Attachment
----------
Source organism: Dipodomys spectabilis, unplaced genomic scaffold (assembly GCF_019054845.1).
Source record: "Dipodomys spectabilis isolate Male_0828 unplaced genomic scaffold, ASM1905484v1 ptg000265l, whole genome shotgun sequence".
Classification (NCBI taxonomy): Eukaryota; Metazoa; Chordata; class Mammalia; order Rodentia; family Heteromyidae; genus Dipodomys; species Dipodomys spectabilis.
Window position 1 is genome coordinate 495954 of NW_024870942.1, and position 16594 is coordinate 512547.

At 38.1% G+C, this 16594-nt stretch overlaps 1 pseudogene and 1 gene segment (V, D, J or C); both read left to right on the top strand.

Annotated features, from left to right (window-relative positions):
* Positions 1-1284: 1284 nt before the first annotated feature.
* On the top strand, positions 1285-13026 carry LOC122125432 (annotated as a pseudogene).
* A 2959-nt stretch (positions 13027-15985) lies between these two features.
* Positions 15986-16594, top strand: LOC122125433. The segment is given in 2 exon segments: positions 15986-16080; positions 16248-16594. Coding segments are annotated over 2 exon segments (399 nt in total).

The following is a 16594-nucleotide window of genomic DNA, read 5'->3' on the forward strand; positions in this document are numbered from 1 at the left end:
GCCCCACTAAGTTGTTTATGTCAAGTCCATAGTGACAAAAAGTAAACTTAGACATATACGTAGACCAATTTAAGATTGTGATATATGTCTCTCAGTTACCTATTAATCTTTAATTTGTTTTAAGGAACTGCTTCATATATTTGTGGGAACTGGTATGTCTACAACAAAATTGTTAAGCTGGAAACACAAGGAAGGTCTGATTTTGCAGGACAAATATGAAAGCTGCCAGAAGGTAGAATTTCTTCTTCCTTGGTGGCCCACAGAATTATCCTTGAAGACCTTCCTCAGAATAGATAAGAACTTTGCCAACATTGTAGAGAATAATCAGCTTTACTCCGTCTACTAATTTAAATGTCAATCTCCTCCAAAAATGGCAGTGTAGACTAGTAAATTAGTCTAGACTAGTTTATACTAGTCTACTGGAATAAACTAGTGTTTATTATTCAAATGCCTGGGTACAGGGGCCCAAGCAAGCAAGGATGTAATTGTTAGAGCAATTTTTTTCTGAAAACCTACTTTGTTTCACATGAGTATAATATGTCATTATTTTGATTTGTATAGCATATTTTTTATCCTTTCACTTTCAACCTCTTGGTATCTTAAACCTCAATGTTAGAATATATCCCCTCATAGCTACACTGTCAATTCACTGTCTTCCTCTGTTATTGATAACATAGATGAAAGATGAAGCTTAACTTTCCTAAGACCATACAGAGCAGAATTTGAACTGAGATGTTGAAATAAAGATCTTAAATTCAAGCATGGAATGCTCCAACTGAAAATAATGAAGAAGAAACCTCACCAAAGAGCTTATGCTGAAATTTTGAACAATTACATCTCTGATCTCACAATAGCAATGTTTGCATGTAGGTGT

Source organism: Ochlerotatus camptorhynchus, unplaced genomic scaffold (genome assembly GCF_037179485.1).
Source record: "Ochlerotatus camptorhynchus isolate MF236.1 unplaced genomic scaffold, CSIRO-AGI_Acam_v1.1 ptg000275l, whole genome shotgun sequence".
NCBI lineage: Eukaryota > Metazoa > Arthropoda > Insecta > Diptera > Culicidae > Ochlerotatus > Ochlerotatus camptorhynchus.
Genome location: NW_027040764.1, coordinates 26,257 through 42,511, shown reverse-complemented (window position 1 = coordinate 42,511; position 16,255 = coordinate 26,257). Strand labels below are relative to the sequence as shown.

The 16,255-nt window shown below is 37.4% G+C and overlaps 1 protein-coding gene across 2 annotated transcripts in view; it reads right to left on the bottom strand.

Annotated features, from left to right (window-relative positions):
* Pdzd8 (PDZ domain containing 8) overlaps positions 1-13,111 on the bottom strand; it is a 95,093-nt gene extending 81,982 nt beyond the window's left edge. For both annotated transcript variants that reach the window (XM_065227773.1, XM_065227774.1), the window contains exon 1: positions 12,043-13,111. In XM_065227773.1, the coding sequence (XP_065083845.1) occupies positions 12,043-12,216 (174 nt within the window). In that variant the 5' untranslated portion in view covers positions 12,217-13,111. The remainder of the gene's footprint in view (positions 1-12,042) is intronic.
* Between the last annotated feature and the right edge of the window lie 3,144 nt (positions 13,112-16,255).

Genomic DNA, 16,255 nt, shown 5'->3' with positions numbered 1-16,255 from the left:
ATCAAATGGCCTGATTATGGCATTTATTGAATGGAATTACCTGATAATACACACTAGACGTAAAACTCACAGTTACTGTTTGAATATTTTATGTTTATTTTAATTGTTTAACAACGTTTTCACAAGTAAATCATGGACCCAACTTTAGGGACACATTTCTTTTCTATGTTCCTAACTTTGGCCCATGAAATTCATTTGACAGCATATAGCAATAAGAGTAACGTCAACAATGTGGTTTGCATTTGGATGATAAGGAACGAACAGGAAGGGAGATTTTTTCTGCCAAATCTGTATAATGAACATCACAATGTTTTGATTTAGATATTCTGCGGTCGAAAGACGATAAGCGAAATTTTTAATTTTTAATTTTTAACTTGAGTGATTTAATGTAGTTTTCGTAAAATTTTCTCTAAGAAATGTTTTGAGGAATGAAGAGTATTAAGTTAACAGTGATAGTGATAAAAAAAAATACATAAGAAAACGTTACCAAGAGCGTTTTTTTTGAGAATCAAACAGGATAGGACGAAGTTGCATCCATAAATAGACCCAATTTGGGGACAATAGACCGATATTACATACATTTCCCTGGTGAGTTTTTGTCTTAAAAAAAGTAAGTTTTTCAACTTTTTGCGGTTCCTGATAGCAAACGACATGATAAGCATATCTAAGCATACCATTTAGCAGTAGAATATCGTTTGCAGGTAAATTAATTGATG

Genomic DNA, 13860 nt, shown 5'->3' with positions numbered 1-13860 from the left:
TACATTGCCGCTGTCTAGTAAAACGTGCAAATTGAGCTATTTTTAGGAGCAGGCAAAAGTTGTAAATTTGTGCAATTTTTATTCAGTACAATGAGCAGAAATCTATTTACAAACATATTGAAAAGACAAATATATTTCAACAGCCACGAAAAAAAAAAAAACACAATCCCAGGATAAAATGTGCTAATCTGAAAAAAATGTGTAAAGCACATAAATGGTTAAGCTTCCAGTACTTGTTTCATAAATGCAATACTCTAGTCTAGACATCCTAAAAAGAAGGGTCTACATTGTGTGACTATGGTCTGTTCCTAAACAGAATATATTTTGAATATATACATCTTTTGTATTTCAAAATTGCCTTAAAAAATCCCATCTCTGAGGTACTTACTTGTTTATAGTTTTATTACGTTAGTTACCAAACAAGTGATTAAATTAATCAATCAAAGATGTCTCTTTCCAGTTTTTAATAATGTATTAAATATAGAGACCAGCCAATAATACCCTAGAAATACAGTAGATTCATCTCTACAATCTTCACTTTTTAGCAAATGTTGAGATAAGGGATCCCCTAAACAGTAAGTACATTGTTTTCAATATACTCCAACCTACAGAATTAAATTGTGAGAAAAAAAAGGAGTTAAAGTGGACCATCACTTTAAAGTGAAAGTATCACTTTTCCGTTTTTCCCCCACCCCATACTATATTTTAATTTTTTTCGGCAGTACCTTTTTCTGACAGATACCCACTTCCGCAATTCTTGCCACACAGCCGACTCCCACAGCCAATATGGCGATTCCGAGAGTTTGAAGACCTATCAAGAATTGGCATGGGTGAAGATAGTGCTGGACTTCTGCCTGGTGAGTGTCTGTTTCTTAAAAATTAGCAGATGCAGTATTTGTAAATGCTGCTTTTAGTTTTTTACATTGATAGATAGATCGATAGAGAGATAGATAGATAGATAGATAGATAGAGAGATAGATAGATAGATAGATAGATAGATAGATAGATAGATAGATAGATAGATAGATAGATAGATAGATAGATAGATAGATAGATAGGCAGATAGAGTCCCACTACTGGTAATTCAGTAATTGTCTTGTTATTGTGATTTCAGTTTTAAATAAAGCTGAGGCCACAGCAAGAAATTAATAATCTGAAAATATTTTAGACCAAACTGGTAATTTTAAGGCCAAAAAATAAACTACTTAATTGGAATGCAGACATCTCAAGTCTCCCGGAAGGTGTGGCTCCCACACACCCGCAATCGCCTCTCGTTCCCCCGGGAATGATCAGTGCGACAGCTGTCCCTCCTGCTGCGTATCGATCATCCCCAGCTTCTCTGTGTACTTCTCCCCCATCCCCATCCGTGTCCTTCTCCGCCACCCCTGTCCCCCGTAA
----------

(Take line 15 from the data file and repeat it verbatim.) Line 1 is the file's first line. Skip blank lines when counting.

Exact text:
NCBI lineage: Eukaryota > Metazoa > Arthropoda > Insecta > Diptera > Culicidae > Ochlerotatus > Ochlerotatus camptorhynchus.